I realize this is long series of questions. My apology. Being you are more knowledgeable concerning this region than I, I would appreciate any and all insight regarding the people's thoughts of this region. Thanks odds.
There are many variables and factors (historical too) to highlight. Therefore, many answers, depending on perspective, and on one’s political view too (Iranians in particular. But not limited to Iranians).
I’ll give you my summary & a very much simplified view & account.
The overthrow of the Shah was Not a repudiation of the West or Western culture per se, nor of socialised power exercised by the Shah.
In 1979, the population of Iran was approx. 35 million (compared to approx 75 million now). At least 50% of Iranians at the time, neither understood, nor recognised the Shah exercising a “socialised power”. Nor did they recognise or remember where Iran was at before the Pahlavis (when the late Shah’s father took over from the previous Qajar dynasty) early in 1920s. Iran was basically a mess. The *modern education* (call it western if you will) of most Iranians only began during the Pahlavi dynasty. More so during the late Shah. All up some 50 yrs.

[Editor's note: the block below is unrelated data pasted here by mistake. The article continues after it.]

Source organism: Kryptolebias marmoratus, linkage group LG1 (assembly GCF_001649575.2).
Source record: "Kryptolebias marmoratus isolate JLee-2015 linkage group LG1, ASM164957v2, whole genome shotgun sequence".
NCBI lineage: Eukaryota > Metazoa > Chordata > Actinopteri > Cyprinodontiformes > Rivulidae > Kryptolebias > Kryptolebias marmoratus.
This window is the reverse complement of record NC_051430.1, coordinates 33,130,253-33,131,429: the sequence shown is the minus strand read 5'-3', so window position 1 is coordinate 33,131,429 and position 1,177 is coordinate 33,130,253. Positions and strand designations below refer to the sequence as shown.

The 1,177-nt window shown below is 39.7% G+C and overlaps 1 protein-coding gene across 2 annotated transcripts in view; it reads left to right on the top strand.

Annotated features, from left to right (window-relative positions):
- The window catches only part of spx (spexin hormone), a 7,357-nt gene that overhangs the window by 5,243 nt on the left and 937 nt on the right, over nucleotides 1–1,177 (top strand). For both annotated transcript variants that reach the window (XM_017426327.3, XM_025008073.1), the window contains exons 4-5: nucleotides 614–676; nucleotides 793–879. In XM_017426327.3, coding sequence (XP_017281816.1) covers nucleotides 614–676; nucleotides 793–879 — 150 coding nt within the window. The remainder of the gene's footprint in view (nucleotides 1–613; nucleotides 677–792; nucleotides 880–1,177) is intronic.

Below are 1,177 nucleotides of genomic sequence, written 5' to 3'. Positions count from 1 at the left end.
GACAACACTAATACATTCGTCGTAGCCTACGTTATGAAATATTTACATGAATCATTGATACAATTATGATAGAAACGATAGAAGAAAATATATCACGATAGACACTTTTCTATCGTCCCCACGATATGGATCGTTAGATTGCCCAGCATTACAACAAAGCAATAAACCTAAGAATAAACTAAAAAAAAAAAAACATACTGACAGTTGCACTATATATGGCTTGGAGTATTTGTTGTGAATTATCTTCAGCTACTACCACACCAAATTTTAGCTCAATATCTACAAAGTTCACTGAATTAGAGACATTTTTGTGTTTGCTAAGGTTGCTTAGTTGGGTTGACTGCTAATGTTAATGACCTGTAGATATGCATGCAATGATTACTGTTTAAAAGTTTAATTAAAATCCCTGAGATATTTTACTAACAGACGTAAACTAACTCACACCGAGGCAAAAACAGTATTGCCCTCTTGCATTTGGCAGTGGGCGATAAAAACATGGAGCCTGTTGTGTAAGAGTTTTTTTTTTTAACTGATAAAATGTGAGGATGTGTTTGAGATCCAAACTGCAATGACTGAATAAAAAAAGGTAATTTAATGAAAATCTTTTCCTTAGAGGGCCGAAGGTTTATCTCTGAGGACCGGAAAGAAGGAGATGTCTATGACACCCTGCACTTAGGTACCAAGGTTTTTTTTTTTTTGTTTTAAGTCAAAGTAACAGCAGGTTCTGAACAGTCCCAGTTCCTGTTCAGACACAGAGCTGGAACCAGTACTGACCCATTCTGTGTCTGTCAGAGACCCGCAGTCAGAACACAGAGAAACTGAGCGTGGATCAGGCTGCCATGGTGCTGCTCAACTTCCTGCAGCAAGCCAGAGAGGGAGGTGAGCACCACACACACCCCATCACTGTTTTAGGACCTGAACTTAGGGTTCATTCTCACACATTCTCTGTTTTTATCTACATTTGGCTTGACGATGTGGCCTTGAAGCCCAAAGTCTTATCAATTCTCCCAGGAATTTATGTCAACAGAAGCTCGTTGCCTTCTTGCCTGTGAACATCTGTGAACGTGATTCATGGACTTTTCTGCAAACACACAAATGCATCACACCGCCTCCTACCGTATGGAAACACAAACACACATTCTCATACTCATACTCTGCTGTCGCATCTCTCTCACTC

The socalled ‘revolt’ in 1979 was, however, A) a dissatisfaction with the perceived western gov’t interference in Iran’s affairs - that had a long history for Iranians. B) a demand for exercising political freedoms (e.g. multiple parties) & democratic elections; that the Shah should reign according to 1906 Iranian constitution, and not rule. C) an economic downturn, more so, starting in late 1974, early 1975, for the middle class.
There was a lot of widely disseminated propaganda over at least 7 yrs prior to 1979 revolution - by the Islamics, and leftists (a generic term for the intellectual class, as well as actual communists, Islamic-Marxists, and related others, in Iran & abroad). These grps, together with most of the middle-class, basically, capitalized on & exaggerated points mentioned in A, B and C, to add fuel to fires. Each for their own purposes & agendas. Western gov’ts, grps & media, most definitely helped.